3.00-3.30pm, The Clore Ballroom at Southbank Centre’s Royal Festival Hall, Free

Africa Utopia hosts the historic launch of Chineke!, the UK's first professional classical orchestra made up of black and minority ethnic musicians. Chineke! is the brainchild of the leading double bassist Chi-chi Nwanoku who aims both to celebrate the creative energy of musicians of colour and to inspire new generations.

As part of this radical new project, Chi-chi Nwanoku has brought together the most talented young musicians of African heritage from around the UK presented here in this special event. Chineke! Junior Orchestra perform two movements from Schubert’s Symphony No 5 alongside an informal discussion with Chi-chi Nwanoku, and conductor Wayne Marshall, about the foundation of the new orchestra.


Chineke! Pre Concert Event
3pm – 4pm, The Clore Ballroom at Southbank Centre’s Royal Festival Hall, Free

As part of the Chineke! Foundation’s launch celebrations, Africa Utopia is pleased to present this free, pre-concert public event, featuring a Q&A session with Chineke! musicians, and including performances by emerging musical talent of tomorrow: the young players of the Chineke! Junior Orchestra.


Chineke!
5pm, Southbank Centre’s Queen Elizabeth Hall, £15, £20, £30
Chineke! Orchestra; Wayne Marshall, conductor

Coleridge-Taylor: Ballade for orchestra, Op.33
Philip Herbert: Elegy – In memoriam Stephen Lawrence
Brahms: Variations on a theme by Haydn (St. Anthony)
Beethoven: Symphony No.7

Africa Utopia hosts the historic launch of Chineke!
Chineke! – which means ‘spirit of creation’ in Igbo – is the UK's first professional classical orchestra made up entirely of BME musicians. The orchestra is the brainchild of leading double bassist Chi-chi Nwanoku, who aims to both celebrate the creative energy of musicians of colour and inspire new generations of instrumentalists. The concert is conducted by Wayne Marshall, and includes Elegy-in memoriam Stephen Lawrence by black British composer Philip Herbert, as well as Beethoven's dramatic Symphony No.7.


Migrations of the Mind: Maaza Mengiste, Jamal Mahjoub and Irenosen Okojie
5.30pm, Weston Roof Pavilion at Southbank Centre’s Royal Festival Hall, £8

Often out of necessity, and sometimes because of a desire for a different life, migration has been a constant feature of human existence since literature began. But how does the fantasy of migration compare with reality? And do we inevitably circle back to where we came from? With images of boats crammed with migrants scarcely out of the media, a panel of writers with African roots explore migrations both real and imagined. Maaza Mengiste is an Ethiopian-American author ('Beneath the Lion’s Gaze', named one of the Ten Best Books on Africa by the Guardian), Jamal Mahjoub is a Caine Prize shortlisted British-Sudanese author ('The Drift Latitudes') and Irenosen Okojie is a Nigerian-British debut author of 'Butterfly Fish', which spans modern day London and ancient Benin.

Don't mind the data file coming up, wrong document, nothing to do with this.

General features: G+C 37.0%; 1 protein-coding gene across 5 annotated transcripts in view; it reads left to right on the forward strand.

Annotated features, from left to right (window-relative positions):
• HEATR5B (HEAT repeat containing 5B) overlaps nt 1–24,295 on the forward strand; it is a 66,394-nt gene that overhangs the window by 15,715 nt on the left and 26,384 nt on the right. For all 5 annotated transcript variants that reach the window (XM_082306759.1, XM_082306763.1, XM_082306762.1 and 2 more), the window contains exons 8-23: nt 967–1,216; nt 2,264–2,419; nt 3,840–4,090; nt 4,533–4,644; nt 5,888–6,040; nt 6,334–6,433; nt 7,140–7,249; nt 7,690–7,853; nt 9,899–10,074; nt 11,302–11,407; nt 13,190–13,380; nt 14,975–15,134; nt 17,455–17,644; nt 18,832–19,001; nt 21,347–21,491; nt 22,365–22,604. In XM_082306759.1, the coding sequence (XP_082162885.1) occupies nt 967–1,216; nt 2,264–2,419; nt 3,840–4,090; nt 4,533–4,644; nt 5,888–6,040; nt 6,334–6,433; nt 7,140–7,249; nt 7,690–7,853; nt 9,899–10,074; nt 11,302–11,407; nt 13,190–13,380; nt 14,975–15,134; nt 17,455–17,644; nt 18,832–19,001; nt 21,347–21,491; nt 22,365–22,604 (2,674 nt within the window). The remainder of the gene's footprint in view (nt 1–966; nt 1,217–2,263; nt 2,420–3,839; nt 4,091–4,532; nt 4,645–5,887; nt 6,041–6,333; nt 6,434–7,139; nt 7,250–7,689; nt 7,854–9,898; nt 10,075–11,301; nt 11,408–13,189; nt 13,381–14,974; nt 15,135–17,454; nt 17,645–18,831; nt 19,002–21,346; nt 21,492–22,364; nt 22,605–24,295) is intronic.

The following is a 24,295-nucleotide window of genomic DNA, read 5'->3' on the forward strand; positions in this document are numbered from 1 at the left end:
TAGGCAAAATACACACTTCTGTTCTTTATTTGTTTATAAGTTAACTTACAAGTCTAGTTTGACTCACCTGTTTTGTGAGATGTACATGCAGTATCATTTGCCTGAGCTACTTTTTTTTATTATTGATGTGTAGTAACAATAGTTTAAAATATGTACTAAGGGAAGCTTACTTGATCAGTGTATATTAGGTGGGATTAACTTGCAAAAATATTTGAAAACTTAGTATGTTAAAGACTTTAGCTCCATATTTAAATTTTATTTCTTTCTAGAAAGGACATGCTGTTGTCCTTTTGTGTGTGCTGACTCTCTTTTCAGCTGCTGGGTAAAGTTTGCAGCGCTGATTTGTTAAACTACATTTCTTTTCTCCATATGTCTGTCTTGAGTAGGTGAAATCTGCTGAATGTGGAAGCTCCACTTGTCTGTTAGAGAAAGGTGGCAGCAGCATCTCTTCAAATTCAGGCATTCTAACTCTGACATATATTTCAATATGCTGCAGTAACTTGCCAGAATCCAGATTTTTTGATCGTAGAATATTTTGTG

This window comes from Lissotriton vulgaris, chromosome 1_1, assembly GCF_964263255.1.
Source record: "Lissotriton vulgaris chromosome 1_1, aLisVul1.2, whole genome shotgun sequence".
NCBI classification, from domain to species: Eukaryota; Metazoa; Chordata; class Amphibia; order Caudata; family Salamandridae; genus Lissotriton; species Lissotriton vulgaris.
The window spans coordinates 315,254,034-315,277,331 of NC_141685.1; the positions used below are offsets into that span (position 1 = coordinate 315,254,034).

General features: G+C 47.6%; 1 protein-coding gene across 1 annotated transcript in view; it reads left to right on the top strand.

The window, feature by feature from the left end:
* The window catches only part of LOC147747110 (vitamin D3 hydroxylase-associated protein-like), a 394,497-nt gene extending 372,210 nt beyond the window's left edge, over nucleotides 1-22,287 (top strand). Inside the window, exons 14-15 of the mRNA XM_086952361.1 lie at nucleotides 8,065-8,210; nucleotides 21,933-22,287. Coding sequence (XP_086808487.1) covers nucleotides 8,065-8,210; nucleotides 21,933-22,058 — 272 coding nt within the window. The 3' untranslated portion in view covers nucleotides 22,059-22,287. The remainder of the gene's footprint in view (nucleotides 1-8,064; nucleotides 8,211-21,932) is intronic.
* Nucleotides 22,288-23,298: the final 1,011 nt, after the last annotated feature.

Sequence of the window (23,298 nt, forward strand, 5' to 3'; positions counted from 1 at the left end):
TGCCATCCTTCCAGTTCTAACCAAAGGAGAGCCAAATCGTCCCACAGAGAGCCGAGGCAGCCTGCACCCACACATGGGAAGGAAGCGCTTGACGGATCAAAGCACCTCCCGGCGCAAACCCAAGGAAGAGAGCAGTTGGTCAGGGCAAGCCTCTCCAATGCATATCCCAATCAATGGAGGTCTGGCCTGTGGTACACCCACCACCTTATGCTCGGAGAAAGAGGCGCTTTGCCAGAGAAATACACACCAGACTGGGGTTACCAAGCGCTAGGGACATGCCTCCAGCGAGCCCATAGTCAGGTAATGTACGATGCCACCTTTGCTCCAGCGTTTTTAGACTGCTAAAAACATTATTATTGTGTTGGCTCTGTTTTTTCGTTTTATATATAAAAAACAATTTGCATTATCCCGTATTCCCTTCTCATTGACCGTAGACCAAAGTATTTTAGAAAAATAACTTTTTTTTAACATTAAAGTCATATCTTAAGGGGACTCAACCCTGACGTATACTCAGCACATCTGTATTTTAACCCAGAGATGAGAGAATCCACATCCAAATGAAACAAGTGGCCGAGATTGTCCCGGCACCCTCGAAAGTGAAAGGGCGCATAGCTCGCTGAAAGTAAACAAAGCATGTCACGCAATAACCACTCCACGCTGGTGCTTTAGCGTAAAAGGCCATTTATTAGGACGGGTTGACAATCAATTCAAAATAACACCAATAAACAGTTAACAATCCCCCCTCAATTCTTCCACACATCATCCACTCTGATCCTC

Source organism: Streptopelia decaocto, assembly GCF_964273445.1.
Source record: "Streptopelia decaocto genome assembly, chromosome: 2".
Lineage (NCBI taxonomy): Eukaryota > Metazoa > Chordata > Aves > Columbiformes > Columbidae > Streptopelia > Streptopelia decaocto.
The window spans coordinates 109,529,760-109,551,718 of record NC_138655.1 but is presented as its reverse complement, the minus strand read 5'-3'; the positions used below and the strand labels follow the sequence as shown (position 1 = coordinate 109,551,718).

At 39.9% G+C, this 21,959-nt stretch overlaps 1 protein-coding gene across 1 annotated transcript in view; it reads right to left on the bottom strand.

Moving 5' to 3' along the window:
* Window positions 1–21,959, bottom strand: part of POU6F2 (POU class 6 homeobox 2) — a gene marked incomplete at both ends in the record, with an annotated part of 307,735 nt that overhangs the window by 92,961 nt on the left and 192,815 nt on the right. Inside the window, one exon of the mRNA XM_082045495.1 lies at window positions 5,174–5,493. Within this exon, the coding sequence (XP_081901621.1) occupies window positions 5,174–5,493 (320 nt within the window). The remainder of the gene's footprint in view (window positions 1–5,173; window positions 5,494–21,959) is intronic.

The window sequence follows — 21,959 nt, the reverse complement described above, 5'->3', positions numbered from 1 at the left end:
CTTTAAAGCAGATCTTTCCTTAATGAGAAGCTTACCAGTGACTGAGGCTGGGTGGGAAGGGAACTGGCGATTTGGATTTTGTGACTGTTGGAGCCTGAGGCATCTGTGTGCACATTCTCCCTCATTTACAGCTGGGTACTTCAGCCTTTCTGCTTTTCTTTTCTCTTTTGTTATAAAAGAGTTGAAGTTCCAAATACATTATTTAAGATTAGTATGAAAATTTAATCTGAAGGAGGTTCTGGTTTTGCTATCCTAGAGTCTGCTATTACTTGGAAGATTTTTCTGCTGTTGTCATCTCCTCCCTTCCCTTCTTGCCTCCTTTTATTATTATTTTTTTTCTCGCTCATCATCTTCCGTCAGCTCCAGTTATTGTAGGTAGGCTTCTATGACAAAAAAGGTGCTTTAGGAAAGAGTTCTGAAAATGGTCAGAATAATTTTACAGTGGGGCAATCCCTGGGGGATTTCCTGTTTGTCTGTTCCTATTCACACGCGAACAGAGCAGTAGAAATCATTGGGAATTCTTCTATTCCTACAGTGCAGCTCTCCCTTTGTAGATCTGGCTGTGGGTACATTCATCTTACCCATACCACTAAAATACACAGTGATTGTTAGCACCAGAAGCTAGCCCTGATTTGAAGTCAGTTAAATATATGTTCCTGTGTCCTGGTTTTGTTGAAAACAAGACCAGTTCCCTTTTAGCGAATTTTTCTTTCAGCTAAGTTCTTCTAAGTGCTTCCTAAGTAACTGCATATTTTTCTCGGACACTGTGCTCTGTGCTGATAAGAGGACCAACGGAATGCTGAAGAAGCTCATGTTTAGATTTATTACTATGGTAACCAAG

Africa Live Lounge – The Finale
5.30pm, Festival Riverside Cafe at Southbank Centre’s Royal Festival Hall, Free


Tony Allen
+ Toumani Diabaté, Sidiki Diabaté and Oxmo
7.30pm, Southbank Centre’s Royal Festival Hall, £15, £20, £25, £30

Afrobeat legend Tony Allen celebrates 75 years with a performance featuring some special guests. He is joined by Toumani Diabaté, Sidiki Diabaté, and Oxmo with further special guests to be announced. Cited as the powerhouse behind the late Fela Kuti's afrobeat and highlife movement, Tony has been described by Brian Eno as ‘perhaps the greatest drummer who has ever lived’. He has spent the years following Fela deconstructing the sounds of dub, electronica, R&B and rap with afrobeat to create a hybrid genre he calls afrofunk. His latest album, ‘Film of Life’, features collaborations with Damon Albarn and cutting-edge producers The Jazzbastards and is an overview of his rich career, which brings together bebop, afrobeat, jazz and psychedelic pop. Tonight features a new collaboration between Tony and the master kora player Toumani Diabaté together with his son Sidiki Diabaté. French star rapper Oxmo contributes.


THROUGHOUT THE FESTVIAL


Dineo Seshee Bopape : 1st solo UK exhibition
26 August – 27 September 2015, Hayward Gallery Project Space, Free

Monday, 12pm – 6pm
Tuesday & Wednesday, 11am – 7pm
Thursday & Friday, 11am – 8pm
Saturday & Sunday, 11am – 7pm
This is the first UK solo exhibition of work by South African artist Dineo Seshee Bopape. Combining dense sculptural installation with video montages, her artwork engages viewers with powerful socio-political notions of memory, narration and representation.

Flipping between an analogue and digital aesthetic, Bopape’s video works mix and re-mix sound and image into kaleidoscopic montages. Distinct locations and characters start to emerge, including the artist herself, only to give way to a cacophony of sampled music and sound and effects. Bopape’s videos are often incorporated into her sculptural installations. In these assemblages everyday materials – including timber, bricks, mirrors, and plants – form complex and precarious configurations, often across the walls and floor of the gallery. This exhibition presents a selection of Bopape’s video works alongside a new sculpture conceived specially for the Hayward Gallery.

Born in 1981 in Polokwane, Dineo Seshee Bopape studied at the Durban University of Technology, South Africa and earned her MFA from Columbia University, New York in 2010. Her work has been show in a number of prominent international exhibitions, including presentations at the New Museum, New York; ICA, Philadelphia; Mart House Gallery, Amsterdam, and the 12th Biennale de Lyon. Bopape lives and works in Johannesburg.